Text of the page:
While I am between jobs, I have started to participate in a few photography challenges on Facebook.  They are kind of fun and definitely stimulate my creativity.  They remind me somewhat of assignments that I used to hand out when I taught photography.  For example:  photograph yellow.  Shoot the assignment.  Think outside the box.

Before I continue on with the blog, take a look at this photo.  What do you see?  No sharing answers or looking at your neighbor’s paper.  Or texting the answer.


Last week’s challenge was to submit a picture of the sunset.  Letting my procrastination tendency run wild, I finally went out to shoot the sunset on Friday the 13th.  By the time I got to my “secret sunset location”, I was too late. (photographers’ always seem to have a “secret location”.  I don’t have one, but it sounds cool to say it),  The sun had gone below the horizon.  That sucker sinks fast.!  The results were pretty dismal. This is one of the semi-best of a poor sampling.


On Saturday, I made myself leave an hour earlier,  I returned to my double secret sunset site,   There was also an extremely interesting cloud formation that I felt might give me the opportunity to get some above average sunset images.


As the above image shows, I got there in plenty of time.  I was able to take advantage of the cloud formation with the bright sun shining through.

While scuttling around the park trying to get several shots from different vantage points, there were  a couple of song lyrics running through my head.  “Waiting for the Sun” is an all too obvious lyric from the  Doors song of the same name. The other lyric was from Led Zeppelin’s “Battle of Evermore.”

“Tired eyes on the sunrise, waiting for the eastern glow.”

Yes, I am aware it is talking about “the sunrise”, but I am granting myself a little  artistic license in this case.


I also took the opportunity to experiment a bit.  I had hoped to get the sunset reflected in the water, but as it turned out, the best sunset shots were on the other side of the canal and the bridge was not close to where I was shooting, meaning I couldn’t easily travel back and forth.  I chose to stay on the side that gave me the best view of the sunset.

I came away very satisfied with the overall quality of my sunset series.  I was able to track and photograph the sun as it dropped down under the cloud cover to its’ descent below the horizon, creating all those wonderful colors that make up our outstanding Arizona sunsets.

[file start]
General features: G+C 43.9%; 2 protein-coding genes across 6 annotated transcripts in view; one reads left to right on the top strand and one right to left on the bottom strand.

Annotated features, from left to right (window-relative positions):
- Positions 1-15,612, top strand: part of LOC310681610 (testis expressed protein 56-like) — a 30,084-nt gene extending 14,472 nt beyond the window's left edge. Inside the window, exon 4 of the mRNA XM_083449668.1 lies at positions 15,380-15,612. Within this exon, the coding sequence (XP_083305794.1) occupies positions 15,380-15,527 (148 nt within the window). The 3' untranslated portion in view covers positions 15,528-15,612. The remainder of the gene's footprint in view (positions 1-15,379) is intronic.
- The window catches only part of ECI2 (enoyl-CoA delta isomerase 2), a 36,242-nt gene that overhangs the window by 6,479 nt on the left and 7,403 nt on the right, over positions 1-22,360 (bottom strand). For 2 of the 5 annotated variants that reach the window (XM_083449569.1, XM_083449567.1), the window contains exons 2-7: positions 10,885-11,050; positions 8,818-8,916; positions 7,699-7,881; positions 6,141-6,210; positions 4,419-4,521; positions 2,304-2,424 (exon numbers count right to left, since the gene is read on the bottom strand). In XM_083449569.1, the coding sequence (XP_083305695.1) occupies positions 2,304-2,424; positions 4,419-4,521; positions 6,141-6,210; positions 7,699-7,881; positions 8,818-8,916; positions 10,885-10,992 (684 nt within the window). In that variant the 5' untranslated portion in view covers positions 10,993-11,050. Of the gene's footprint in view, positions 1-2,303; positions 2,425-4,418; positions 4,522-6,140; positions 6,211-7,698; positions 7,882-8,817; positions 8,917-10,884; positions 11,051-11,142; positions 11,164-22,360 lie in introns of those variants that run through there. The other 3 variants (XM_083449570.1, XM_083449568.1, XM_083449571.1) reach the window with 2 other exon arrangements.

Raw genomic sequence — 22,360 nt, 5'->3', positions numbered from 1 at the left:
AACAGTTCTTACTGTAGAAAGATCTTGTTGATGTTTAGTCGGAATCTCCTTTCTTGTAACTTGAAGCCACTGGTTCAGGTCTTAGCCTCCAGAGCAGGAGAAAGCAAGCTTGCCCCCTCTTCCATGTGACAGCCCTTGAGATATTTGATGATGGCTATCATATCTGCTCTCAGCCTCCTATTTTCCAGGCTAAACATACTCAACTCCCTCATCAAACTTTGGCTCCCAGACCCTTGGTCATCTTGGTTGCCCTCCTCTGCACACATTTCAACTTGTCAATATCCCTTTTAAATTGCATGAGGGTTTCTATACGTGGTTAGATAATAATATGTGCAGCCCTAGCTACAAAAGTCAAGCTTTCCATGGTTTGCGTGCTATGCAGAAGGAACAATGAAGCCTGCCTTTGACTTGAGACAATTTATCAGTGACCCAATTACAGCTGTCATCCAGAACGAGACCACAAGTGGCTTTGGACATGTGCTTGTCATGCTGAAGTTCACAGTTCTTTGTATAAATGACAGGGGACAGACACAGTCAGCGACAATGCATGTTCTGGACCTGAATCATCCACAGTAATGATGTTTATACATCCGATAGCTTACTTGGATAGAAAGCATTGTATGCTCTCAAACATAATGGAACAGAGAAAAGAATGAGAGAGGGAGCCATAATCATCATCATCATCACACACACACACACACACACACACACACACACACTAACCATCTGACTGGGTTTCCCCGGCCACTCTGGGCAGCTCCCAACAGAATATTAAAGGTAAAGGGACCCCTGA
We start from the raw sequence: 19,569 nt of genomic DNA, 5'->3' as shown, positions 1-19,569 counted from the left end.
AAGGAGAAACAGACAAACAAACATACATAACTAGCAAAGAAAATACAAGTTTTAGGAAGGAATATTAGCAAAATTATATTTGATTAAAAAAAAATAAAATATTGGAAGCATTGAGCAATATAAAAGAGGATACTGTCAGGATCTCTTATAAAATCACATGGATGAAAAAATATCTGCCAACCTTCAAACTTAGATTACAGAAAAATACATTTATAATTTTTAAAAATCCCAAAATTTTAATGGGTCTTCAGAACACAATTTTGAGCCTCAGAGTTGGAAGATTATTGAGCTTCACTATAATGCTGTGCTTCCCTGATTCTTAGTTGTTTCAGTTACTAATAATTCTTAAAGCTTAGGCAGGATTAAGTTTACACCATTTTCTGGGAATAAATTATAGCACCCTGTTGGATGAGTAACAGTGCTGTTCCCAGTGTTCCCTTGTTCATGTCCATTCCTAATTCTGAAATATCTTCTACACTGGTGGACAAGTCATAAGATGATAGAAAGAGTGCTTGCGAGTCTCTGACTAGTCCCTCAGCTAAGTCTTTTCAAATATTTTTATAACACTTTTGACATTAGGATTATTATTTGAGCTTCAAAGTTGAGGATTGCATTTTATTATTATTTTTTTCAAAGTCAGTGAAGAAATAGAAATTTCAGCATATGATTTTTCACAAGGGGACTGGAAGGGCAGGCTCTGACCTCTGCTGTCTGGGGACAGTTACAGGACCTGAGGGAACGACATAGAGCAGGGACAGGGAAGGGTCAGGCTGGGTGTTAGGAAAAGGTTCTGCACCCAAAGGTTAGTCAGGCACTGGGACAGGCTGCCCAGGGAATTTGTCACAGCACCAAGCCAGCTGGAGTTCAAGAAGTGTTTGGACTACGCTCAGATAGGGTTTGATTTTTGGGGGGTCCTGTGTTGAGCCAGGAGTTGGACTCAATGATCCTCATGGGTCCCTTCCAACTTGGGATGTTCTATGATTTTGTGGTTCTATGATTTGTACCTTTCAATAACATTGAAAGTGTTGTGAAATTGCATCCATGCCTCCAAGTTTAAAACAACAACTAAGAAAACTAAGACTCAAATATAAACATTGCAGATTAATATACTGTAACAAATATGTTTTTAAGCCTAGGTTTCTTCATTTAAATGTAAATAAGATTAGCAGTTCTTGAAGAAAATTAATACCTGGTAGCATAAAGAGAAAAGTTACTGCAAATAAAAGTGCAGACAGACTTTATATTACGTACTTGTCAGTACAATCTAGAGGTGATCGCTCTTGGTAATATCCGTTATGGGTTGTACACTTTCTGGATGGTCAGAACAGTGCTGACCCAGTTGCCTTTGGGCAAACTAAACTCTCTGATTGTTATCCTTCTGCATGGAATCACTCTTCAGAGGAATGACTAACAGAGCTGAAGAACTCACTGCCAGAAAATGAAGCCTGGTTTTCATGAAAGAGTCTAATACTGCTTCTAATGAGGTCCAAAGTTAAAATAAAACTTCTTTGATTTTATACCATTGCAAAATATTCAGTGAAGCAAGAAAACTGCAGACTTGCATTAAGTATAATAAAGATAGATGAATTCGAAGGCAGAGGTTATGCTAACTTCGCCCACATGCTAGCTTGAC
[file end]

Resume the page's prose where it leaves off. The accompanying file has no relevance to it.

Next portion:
As the original plan of shooting the reflection off of the water was not an option for me, I came up with the  idea of photographing the reflection of the sunset off of the windows of a nearby office, just to add a little touch of creativity to the session.


I am pleased with my sunset session.  I do not normally shoot landscape photographs, so this was a bit out of my comfort zone.  I am glad I took the challenge.  I will share more of my favorite images from this session on my Facebook gallery.


Charles Schulz, the creator of the comic strip Peanuts was a genius.  I loved Peanuts growing up and I bought every book of Peanuts compilations that I could.  One of my favorites strips had Charlie Brown, Lucy and Linus laying on a hill gazing at the clouds.  Lucy remarks that shapes could be seen in the clouds.  She asks Linus what he sees.  Linus replies that he sees the map of the Caribbean, a famous sculptor, and the stoning of Stephen.  When Lucy asks Charlie Brown what he sees, he replies, ” I was going to say I saw a ducky and a horsie, but I changed my mind.”

My friends and I began using the term “duckies and horsies” as a catch phrase for things that are relatively unimportant or frivolous compared to other life events going on in the universe.

And with that HUGE hint, I hope you saw the same thing I did… a duck!

While waiting for the sun to go down, I did amuse myself by taking several photographs of the many ducks that inhabit the park.


Now this may seem like “duckies and horsies” to you, but I thought it pretty cool of Mother Nature to arrange having a “cloud duck” for me to photograph as well as the live ones.

In the interest of full disclosure, my friends and I always use the term “duckies and piggies” for the last 40 some odd years.  I was surprised when I looked up the strip today that the it actually said “ducky and horsie.”

Finally, in the context of larger events, I am sending my prayers and good wishes to the Navy Yard victims and the Colorado flood victims.

To see the actual comic strip by Shulz, click here.

“Waiting for the Sun” words by Jim Morrison/music by the Doors.  Copyright Doors Music Company

Battle of Evermore Writer(s):   James Patrick, Robert Plant.  Copyright: Flames Of Albion Music Inc


23 thoughts on “DUCKIES AND HORSIES

  1. I can’t think of many variations of saying “thank you”, but I do appreciate everyone’s positive comments. As I said, I rarely shoot landscapes, so it is nice to know that others find them acceptable.

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